A panel at industry gathering Cinemacon seemed to support the idea of allowing or even encouraging texting during a movie. David Lieberman reports on Deadline that some theater chains believe that today’s ticket buyers are so attached to their devices it does not make sense to expect them to sit through a movie without staying in touch to share their thoughts.
The only one to take a firm stand in opposition was
Tim League, CEO of Alamo Drafthouse — a small chain that makes a point of throwing out customers who talk or text during a film. “Over my dead body will I introduce texting into the movie theater,” he says. “I love the idea of playing around with a new concept. But that is the scourge of our industry. … It’s our job to understand that this is a sacred space and we have to teach manners.” He says it should be “magical” to come to the cinema. But [Regal Entertainment CEO Amy] Miles shot back that “one person’s opinion of magical isn’t the other’s.”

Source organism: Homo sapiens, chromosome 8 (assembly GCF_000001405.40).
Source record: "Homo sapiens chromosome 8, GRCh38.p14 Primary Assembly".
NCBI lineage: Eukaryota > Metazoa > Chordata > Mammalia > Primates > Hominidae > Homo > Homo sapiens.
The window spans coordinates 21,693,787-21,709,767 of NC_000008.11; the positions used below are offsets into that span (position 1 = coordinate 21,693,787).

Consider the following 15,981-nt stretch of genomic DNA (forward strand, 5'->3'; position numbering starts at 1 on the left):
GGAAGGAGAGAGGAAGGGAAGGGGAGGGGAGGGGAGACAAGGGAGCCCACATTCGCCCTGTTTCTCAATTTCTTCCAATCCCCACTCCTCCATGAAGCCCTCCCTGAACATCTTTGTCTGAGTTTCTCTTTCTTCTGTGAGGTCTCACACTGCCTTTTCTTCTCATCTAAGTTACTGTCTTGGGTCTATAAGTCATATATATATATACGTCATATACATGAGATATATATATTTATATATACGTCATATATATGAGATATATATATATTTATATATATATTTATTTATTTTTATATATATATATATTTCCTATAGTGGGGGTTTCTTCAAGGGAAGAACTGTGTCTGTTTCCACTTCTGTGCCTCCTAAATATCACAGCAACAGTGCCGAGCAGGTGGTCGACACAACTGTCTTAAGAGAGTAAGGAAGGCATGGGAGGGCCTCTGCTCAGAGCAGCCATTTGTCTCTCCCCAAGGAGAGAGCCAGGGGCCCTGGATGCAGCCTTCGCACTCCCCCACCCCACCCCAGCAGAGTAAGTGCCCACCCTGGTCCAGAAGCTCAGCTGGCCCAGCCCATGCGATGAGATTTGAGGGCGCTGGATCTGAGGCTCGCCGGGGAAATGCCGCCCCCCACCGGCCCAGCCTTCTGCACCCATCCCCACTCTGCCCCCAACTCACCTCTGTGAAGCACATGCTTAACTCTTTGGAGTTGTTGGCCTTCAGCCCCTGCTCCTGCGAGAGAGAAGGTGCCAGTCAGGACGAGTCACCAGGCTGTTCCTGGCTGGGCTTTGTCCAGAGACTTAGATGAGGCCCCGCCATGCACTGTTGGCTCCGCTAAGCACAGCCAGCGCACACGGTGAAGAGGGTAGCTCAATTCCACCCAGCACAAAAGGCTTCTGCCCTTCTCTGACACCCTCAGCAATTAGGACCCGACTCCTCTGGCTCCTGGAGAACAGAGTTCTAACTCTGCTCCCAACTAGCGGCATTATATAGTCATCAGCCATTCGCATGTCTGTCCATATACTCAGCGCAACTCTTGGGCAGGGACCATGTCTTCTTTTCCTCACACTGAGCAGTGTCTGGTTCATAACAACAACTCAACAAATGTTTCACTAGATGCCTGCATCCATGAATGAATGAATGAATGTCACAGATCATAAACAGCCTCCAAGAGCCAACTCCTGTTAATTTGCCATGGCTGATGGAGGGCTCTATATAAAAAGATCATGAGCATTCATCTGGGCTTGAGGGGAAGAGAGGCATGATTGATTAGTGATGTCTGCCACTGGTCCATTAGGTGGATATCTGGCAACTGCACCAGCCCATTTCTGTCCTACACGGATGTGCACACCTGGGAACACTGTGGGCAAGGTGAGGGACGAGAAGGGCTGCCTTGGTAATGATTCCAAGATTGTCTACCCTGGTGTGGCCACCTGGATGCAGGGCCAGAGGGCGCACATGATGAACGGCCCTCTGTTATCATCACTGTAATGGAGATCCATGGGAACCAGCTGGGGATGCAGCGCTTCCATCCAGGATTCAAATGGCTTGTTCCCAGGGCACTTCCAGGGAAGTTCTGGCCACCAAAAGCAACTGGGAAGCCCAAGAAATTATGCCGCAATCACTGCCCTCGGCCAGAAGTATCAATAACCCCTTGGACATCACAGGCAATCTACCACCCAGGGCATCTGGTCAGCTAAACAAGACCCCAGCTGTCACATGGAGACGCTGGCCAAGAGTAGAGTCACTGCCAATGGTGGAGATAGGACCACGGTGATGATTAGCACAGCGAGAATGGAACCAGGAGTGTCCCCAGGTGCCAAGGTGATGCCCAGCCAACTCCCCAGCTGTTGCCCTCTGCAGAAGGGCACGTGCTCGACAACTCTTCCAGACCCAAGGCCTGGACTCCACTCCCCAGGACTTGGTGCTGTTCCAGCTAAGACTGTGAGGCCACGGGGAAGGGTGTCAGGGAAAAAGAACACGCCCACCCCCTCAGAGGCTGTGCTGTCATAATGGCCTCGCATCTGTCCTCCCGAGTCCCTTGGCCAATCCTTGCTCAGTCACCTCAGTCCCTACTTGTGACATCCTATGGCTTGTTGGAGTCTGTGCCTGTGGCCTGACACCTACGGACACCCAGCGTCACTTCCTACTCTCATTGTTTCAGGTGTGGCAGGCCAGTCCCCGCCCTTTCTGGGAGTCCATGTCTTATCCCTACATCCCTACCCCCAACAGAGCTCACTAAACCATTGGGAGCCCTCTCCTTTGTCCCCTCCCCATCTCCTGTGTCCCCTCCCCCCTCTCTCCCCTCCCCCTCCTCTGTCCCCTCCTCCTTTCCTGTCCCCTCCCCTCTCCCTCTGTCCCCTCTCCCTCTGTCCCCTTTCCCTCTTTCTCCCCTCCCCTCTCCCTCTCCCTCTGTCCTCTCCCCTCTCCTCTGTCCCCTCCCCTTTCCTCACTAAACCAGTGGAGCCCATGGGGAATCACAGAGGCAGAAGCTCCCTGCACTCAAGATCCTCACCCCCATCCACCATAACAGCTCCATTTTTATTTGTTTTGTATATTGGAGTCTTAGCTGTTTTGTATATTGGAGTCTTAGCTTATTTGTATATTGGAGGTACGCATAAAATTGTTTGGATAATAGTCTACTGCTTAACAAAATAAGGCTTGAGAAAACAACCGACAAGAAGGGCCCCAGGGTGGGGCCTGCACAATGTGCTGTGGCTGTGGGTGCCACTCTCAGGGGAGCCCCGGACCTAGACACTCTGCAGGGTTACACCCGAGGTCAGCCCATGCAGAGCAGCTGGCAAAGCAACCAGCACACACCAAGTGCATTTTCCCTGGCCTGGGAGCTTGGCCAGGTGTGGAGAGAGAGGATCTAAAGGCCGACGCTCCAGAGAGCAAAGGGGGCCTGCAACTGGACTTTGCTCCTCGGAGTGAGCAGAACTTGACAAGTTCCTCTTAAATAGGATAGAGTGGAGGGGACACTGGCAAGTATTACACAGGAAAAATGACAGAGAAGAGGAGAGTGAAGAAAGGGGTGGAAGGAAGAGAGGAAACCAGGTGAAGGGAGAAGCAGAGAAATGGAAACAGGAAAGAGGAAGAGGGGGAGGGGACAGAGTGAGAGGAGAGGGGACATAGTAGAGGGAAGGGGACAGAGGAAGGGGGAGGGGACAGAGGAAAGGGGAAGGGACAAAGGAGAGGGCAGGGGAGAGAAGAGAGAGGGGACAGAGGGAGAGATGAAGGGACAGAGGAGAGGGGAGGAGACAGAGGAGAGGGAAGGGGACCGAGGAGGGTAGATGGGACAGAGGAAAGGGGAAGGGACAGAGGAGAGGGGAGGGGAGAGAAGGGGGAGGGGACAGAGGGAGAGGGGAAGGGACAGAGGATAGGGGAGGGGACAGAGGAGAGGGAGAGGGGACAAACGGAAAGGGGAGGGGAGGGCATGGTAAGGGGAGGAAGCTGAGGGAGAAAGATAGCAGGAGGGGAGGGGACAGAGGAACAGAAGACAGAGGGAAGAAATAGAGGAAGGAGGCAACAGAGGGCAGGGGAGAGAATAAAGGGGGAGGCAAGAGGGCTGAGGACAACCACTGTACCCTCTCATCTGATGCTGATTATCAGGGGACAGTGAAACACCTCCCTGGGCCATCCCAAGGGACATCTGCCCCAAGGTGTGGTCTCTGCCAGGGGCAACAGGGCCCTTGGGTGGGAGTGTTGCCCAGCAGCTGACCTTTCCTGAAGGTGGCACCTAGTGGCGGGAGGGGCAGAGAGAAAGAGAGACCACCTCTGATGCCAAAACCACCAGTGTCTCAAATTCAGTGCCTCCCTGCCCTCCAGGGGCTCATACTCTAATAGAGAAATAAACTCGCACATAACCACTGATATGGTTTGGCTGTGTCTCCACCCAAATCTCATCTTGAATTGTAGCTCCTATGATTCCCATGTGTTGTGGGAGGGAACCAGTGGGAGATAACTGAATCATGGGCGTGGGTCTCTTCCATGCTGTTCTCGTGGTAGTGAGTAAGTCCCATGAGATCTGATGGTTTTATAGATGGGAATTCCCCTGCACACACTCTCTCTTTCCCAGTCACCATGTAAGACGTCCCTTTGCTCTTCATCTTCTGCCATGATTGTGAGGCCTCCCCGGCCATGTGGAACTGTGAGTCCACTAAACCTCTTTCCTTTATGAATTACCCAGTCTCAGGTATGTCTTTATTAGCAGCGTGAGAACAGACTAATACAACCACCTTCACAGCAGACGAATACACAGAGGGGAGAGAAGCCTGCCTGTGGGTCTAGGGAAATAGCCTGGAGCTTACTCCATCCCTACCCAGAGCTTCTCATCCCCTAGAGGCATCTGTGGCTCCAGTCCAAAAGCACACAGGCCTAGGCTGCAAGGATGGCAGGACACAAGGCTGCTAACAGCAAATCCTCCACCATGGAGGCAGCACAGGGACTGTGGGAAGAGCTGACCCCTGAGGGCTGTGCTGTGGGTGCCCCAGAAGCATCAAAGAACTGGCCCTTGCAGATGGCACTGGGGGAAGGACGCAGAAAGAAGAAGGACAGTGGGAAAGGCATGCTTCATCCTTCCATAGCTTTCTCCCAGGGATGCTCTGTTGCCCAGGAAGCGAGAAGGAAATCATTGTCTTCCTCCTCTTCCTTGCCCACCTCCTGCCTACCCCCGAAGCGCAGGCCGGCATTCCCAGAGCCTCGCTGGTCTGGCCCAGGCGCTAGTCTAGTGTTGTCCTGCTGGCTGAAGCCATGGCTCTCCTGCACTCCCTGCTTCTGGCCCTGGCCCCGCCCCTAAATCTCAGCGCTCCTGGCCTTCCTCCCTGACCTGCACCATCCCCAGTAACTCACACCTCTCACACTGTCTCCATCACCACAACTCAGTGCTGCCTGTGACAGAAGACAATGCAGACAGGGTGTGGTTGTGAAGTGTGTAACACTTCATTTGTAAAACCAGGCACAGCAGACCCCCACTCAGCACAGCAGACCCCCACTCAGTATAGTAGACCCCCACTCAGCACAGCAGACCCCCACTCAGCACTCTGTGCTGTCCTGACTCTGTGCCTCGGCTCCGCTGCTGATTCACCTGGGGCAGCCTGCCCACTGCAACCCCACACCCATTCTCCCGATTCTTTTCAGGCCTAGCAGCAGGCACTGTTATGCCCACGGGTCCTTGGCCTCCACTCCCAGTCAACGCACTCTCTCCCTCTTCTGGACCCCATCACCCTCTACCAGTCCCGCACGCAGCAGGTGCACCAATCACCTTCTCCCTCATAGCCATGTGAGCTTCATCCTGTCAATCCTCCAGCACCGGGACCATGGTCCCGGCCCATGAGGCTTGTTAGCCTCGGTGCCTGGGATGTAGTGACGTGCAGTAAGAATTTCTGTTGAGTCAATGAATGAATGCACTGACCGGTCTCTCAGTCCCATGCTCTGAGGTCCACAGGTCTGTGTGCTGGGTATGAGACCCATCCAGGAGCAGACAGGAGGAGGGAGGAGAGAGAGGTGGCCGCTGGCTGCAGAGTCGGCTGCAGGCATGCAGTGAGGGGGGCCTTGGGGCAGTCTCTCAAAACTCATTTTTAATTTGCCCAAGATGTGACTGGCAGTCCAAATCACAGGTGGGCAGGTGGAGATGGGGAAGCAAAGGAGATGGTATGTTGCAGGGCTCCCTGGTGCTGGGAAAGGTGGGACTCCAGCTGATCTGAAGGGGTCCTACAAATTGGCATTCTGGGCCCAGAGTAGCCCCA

I find it rude and distracting when movie-goers take out their smart phones and iPads in the theater. But I could see a “Sing-along Sound of Music”-style special screenings of cult films like “The Room” and “Rocky Horror Show” that encourage texting and even show the running commentary across the bottom of the screen, something like a cross between “Mystery Science Theater 3000” and “Pop-up Videos.”